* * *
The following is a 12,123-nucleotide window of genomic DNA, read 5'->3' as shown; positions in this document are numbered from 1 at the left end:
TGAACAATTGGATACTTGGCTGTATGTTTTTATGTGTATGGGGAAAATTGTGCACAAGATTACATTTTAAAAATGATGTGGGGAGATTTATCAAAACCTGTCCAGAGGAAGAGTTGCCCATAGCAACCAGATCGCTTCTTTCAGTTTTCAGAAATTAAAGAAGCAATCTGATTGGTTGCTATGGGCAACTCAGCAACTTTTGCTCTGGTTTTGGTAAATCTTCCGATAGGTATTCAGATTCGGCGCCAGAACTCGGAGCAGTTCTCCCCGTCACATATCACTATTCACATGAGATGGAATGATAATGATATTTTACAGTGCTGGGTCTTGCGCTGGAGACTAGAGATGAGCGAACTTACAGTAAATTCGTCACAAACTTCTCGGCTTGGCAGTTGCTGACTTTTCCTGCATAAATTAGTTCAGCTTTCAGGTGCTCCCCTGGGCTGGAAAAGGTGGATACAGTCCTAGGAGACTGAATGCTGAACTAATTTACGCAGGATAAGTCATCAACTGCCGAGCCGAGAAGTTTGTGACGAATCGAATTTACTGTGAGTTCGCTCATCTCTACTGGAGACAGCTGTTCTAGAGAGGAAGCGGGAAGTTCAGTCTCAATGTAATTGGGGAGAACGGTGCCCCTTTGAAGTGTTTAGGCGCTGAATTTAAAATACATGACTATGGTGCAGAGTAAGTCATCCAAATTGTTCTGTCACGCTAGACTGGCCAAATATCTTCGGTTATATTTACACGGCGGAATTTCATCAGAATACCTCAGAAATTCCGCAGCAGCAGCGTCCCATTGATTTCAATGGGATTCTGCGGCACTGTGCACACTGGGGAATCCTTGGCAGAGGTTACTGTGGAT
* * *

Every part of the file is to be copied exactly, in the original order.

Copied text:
The following is a 12,123-nucleotide window of genomic DNA, read 5'->3' as shown; positions in this document are numbered from 1 at the left end:
TGAACAATTGGATACTTGGCTGTATGTTTTTATGTGTATGGGGAAAATTGTGCACAAGATTACATTTTAAAAATGATGTGGGGAGATTTATCAAAACCTGTCCAGAGGAAGAGTTGCCCATAGCAACCAGATCGCTTCTTTCAGTTTTCAGAAATTAAAGAAGCAATCTGATTGGTTGCTATGGGCAACTCAGCAACTTTTGCTCTGGTTTTGGTAAATCTTCCGATAGGTATTCAGATTCGGCGCCAGAACTCGGAGCAGTTCTCCCCGTCACATATCACTATTCACATGAGATGGAATGATAATGATATTTTACAGTGCTGGGTCTTGCGCTGGAGACTAGAGATGAGCGAACTTACAGTAAATTCGTCACAAACTTCTCGGCTTGGCAGTTGCTGACTTTTCCTGCATAAATTAGTTCAGCTTTCAGGTGCTCCCCTGGGCTGGAAAAGGTGGATACAGTCCTAGGAGACTGAATGCTGAACTAATTTACGCAGGATAAGTCATCAACTGCCGAGCCGAGAAGTTTGTGACGAATCGAATTTACTGTGAGTTCGCTCATCTCTACTGGAGACAGCTGTTCTAGAGAGGAAGCGGGAAGTTCAGTCTCAATGTAATTGGGGAGAACGGTGCCCCTTTGAAGTGTTTAGGCGCTGAATTTAAAATACATGACTATGGTGCAGAGTAAGTCATCCAAATTGTTCTGTCACGCTAGACTGGCCAAATATCTTCGGTTATATTTACACGGCGGAATTTCATCAGAATACCTCAGAAATTCCGCAGCAGCAGCGTCCCATTGATTTCAATGGGATTCTGCGGCACTGTGCACACTGGGGAATCCTTGGCAGAGGTTACTGTGGAT